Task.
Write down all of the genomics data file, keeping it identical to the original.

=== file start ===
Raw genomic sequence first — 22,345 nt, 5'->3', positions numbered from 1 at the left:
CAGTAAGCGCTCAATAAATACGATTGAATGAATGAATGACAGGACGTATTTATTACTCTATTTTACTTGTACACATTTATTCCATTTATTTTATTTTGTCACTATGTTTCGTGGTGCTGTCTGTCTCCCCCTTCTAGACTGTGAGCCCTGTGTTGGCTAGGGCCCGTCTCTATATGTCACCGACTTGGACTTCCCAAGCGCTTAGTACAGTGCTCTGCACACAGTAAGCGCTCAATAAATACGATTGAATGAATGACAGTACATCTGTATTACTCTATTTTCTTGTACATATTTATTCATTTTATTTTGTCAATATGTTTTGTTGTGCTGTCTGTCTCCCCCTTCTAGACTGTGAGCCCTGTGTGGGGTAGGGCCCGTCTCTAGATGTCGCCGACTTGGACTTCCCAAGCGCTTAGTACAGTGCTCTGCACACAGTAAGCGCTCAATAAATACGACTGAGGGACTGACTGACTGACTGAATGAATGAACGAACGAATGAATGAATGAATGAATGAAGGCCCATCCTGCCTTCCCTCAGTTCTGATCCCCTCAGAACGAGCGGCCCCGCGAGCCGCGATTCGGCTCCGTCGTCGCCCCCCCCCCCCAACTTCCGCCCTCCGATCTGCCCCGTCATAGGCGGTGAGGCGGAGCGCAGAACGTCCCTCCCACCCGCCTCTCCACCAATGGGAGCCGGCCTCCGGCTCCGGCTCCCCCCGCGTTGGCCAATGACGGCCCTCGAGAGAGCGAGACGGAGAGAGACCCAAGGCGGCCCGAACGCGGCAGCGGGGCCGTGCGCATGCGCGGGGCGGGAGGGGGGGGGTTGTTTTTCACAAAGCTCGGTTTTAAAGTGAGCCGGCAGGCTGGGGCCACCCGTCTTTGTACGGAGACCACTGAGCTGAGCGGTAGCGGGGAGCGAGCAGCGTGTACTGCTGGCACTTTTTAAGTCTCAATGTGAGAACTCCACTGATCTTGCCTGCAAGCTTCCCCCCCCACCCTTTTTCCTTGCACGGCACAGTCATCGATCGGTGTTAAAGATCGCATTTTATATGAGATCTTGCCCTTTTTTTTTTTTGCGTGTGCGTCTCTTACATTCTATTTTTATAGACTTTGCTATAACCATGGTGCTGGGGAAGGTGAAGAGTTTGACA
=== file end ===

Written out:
Raw genomic sequence first — 22,345 nt, 5'->3', positions numbered from 1 at the left:
CAGTAAGCGCTCAATAAATACGATTGAATGAATGAATGACAGGACGTATTTATTACTCTATTTTACTTGTACACATTTATTCCATTTATTTTATTTTGTCACTATGTTTCGTGGTGCTGTCTGTCTCCCCCTTCTAGACTGTGAGCCCTGTGTTGGCTAGGGCCCGTCTCTATATGTCACCGACTTGGACTTCCCAAGCGCTTAGTACAGTGCTCTGCACACAGTAAGCGCTCAATAAATACGATTGAATGAATGACAGTACATCTGTATTACTCTATTTTCTTGTACATATTTATTCATTTTATTTTGTCAATATGTTTTGTTGTGCTGTCTGTCTCCCCCTTCTAGACTGTGAGCCCTGTGTGGGGTAGGGCCCGTCTCTAGATGTCGCCGACTTGGACTTCCCAAGCGCTTAGTACAGTGCTCTGCACACAGTAAGCGCTCAATAAATACGACTGAGGGACTGACTGACTGACTGAATGAATGAACGAACGAATGAATGAATGAATGAATGAAGGCCCATCCTGCCTTCCCTCAGTTCTGATCCCCTCAGAACGAGCGGCCCCGCGAGCCGCGATTCGGCTCCGTCGTCGCCCCCCCCCCCCAACTTCCGCCCTCCGATCTGCCCCGTCATAGGCGGTGAGGCGGAGCGCAGAACGTCCCTCCCACCCGCCTCTCCACCAATGGGAGCCGGCCTCCGGCTCCGGCTCCCCCCGCGTTGGCCAATGACGGCCCTCGAGAGAGCGAGACGGAGAGAGACCCAAGGCGGCCCGAACGCGGCAGCGGGGCCGTGCGCATGCGCGGGGCGGGAGGGGGGGGGTTGTTTTTCACAAAGCTCGGTTTTAAAGTGAGCCGGCAGGCTGGGGCCACCCGTCTTTGTACGGAGACCACTGAGCTGAGCGGTAGCGGGGAGCGAGCAGCGTGTACTGCTGGCACTTTTTAAGTCTCAATGTGAGAACTCCACTGATCTTGCCTGCAAGCTTCCCCCCCCACCCTTTTTCCTTGCACGGCACAGTCATCGATCGGTGTTAAAGATCGCATTTTATATGAGATCTTGCCCTTTTTTTTTTTTGCGTGTGCGTCTCTTACATTCTATTTTTATAGACTTTGCTATAACCATGGTGCTGGGGAAGGTGAAGAGTTTGACA